Inna’s new op-ed with the Washington Post highlights her recent concert tour and visiting professorship in China:
“But as I looked at the line of young pianists, I thought that I stood face-to-face not with the past, but with the future of classical music.
I found the passion, drive and work ethic of Chinese music students staggering. And the dedication from the audiences was evident, as every seat — regardless of the city — was always taken. Reverence for Beethoven, Chopin, Tchaikovsky and Schumann seems to have no connection to any economic or political agenda.”
Read the full article here.
Close Encounters With Music’s new article features a Q & A with Inna, highlighting her March 23rd performance at the Mahaiwe Performing Arts Center in Great Barrington, MA.
Q. You are often called an “adventurous” artist. What does it take to be adventurous in an age when everything has been tried and heard?
A. I think being adventurous has to be in the personality of the performer. If one is trying hard to be adventurous, the result can come out forced, inorganic. I just am who I am, I think. I know I am passionate about music, about people, about art and sharing the art and having a large well of emotions and experiences to draw from. I think that communicating the essence of the music to the audience makes the music relevant, and to me, communication is the most important part of a performance.
Read the full article here
Culture Spot LA reviews Inna’s February 2019 performance at Jacaranda Music in Santa Monica of Mahler’s Sixth Symphony in a piano four-hands arrangement, together with pianist Daniel Schlosberg:
“…a decidedly pianistic performance, with beautifully executed trills, judicious pedaling and richly shaded textures. If not supplanting the orchestral original, Zemlinsky’s version as played by Faliks and Schlosberg was a valuable opportunity to peer beneath the symphony’s instrumental garb and hear the symphony’s fascinating inner workings…”
Myrna Petlicki of The Chicago Tribune highlights Inna’s upcoming Chicago premiere of Polonaise Fantaisie: The Story of a Pianist at the Music Institute of Chicago’s Nichols Hall:
“Acclaimed pianist Inna Faliks says presenting her “Polonaise Fantaisie: The Story of a Pianist” at the Music Institute of Chicago’s Nichols Hall in Evanston feels like a homecoming.
“It’s absolutely the most perfect place to do it,” Faliks said. “So much of the show is about the Music Institute.'”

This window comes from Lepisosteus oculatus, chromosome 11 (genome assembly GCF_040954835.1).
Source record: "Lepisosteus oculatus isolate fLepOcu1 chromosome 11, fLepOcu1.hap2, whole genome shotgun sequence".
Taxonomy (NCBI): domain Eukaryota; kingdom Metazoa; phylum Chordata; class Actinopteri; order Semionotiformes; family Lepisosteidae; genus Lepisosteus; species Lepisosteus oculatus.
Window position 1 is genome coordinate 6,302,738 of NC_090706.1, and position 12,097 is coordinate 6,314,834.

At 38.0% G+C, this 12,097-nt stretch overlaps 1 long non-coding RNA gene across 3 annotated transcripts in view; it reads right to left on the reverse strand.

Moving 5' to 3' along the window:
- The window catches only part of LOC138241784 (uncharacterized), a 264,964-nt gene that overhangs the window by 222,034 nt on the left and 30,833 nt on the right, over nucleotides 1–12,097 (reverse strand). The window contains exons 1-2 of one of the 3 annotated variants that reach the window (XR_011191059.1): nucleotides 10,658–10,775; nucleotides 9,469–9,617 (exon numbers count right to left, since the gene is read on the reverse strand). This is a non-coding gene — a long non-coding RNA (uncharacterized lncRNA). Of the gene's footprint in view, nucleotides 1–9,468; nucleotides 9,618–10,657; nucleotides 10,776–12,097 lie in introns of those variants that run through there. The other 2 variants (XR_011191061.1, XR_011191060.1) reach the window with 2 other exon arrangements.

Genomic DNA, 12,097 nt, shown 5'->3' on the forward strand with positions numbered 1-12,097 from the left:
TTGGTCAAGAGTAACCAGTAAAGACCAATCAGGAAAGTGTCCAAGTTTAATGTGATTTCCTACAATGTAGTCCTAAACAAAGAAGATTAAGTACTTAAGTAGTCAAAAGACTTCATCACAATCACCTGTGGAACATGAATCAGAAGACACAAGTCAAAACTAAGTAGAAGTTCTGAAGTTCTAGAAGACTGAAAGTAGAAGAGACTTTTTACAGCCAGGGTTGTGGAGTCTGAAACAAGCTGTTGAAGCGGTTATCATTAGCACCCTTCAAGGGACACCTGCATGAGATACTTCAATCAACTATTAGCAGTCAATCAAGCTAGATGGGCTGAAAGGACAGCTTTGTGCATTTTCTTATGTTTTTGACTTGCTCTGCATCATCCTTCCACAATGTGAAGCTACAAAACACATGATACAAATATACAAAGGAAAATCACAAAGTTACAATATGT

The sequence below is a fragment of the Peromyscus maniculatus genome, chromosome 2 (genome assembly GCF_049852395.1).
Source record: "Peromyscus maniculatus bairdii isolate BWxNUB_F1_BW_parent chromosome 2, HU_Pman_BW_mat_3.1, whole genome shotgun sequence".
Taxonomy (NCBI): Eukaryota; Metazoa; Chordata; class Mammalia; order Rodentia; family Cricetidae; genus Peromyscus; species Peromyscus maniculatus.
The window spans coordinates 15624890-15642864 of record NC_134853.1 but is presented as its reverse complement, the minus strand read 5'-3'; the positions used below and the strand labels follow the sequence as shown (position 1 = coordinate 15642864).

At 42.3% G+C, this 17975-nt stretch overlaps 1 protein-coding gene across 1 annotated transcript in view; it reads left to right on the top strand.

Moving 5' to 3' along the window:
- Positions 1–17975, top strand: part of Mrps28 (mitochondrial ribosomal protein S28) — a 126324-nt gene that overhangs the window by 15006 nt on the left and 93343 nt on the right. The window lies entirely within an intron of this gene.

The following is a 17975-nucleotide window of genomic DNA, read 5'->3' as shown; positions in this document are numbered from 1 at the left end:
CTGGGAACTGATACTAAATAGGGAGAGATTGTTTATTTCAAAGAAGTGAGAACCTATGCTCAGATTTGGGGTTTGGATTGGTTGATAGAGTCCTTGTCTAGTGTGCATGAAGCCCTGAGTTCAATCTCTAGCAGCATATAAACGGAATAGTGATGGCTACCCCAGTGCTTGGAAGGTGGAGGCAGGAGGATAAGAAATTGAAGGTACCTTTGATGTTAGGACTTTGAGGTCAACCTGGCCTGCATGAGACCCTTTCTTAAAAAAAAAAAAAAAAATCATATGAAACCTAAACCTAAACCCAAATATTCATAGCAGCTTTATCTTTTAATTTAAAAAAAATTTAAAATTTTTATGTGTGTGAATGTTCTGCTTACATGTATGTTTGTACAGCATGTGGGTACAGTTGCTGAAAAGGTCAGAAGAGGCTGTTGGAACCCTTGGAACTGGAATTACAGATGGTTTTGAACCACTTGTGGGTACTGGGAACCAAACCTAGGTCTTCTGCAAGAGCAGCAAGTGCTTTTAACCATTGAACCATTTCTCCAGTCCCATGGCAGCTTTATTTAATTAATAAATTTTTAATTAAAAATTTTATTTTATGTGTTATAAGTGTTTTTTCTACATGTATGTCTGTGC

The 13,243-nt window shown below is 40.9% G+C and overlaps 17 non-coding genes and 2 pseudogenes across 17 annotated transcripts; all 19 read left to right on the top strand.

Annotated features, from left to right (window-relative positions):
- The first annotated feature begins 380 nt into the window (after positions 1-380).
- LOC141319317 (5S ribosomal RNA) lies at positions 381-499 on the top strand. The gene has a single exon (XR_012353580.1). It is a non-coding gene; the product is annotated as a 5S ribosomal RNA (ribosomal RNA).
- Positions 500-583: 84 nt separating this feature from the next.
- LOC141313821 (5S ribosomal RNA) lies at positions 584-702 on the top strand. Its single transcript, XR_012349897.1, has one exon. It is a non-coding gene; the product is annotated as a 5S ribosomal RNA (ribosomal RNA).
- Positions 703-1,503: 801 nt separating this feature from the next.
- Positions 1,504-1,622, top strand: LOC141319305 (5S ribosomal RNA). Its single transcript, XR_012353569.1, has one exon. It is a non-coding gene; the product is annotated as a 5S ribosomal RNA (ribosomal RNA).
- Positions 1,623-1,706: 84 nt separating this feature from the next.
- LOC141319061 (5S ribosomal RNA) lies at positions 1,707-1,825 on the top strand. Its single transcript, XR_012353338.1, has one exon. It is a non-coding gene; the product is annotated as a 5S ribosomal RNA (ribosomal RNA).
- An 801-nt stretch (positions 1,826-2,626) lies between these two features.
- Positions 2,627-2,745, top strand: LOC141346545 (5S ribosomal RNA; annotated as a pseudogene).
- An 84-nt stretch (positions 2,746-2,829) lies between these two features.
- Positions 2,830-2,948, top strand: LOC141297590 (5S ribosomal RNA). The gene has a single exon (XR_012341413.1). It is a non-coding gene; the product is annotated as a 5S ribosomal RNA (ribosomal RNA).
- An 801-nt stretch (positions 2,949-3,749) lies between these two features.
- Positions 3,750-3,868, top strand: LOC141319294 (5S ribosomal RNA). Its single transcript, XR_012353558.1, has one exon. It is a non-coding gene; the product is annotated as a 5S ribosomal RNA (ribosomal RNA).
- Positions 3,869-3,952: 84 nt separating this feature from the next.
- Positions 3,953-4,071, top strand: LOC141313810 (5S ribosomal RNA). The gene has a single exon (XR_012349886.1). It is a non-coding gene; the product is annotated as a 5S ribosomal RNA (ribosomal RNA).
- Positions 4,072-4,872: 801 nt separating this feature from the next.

Read the full article here.
Inna’s new vlog “What’s on my piano today?” takes the audience into Inna’s practice room. What is she preparing for? How does one balance repertoire? What are some challenges a pianist faces during practice? What does it feel like to practice every day? These and other questions, topics, thoughts and ideas will be discussed in short video segments.
Catherine Yang of The Epoch Times previews Inna’s performance of Polonaise Fantaisie: Story of a Pianist at Symphony Space:
“Music is meant to be a living thing, according to pianist Inna Faliks. It is the musician’s role to breathe life into the notes on the page, and every time the music is given life, it is a different being.
…Polonaise Fantaisie: Story of a Pianist has been performed across the country and on radio for eight seasons. On Oct. 13, at Symphony Space in New York, Faliks will present a piano recital interspersed with autobiographical monologues to tell the moving tale of how she became the artist she is today.”
Read the full article here.
by CP Wren
Guest pianist, Inna Faliks, and members of the Los Angeles Opera Orchestra, violinist Roberto Cani and cellist John Walz took the stage and deftly swooped Barrett Hall into an intensely animated and tension filled performance. Inna Faliks plays with a kind of expression one could imagine of a highly accomplished jazz artist. But this was chamber music. She entertained with humor, delivering a rollicking performance using her expressive facial gestures and playful spacial flourishes above the keys. With her tautly moving, driving force, she balanced the hall on tiptoe, her antics often directed at violinist Cani, who played the “straight man” throughout the spiraling progression of Piano Trio No. 1.
by David J. Brown
Ferocious and torrential, firmly establish[ing] her virtuoso credentials. Her playing [is] engagingly impulsive and improvisatory, skillfully observing turn-on-a-dime contrasts. [Faliks’s fingers are] positively diamond-tipped.
Inna’s guest appearance last weekend with the Miami Symphony Orchestra drew a rave review from the South Florida Classical Review. Here’s what Lawrence Budmen wrote:
An associate professor of piano at the UCLA Herb Alpert School of Music, Faliks is a well traveled soloist who will hopefully schedule more stops in South Florida. On Sunday she proved to be an interesting and musically imaginative artist. From the opening bars of the Schumann concerto, Faliks bent the musical line, coloring her phrases with subtle rubato. She brought plenty of power to the keyboard-spanning runs and octaves. Her pearly tone and poetic bent suggested a more Chopinesque approach.
In the second movement Intermezzo, Faliks’ winning combination of whimsy and heart-on-sleeve fervor turned the short opening figures into a burst of pianistic song. The Allegro vivace finale was replete with bold syncopations but Faliks’ elegant and impulsive shaping of thematic lines was always cleanly articulated. Her lighter approach to the score was musically engrossing and refreshing. Marturet and the orchestra provided full bodied support with the deep tone of the cellos in the secondary subject of the Intermezzo movement particularly distinguished.
A standing ovation brought Faliks back for Liszt’s La Campanella as an encore. She deftly traced the melodic curves of the familiar theme and drew a bell-like sound.
Read the full review here: “Pianist Inna Faliks reinvigorates a Schumann standby”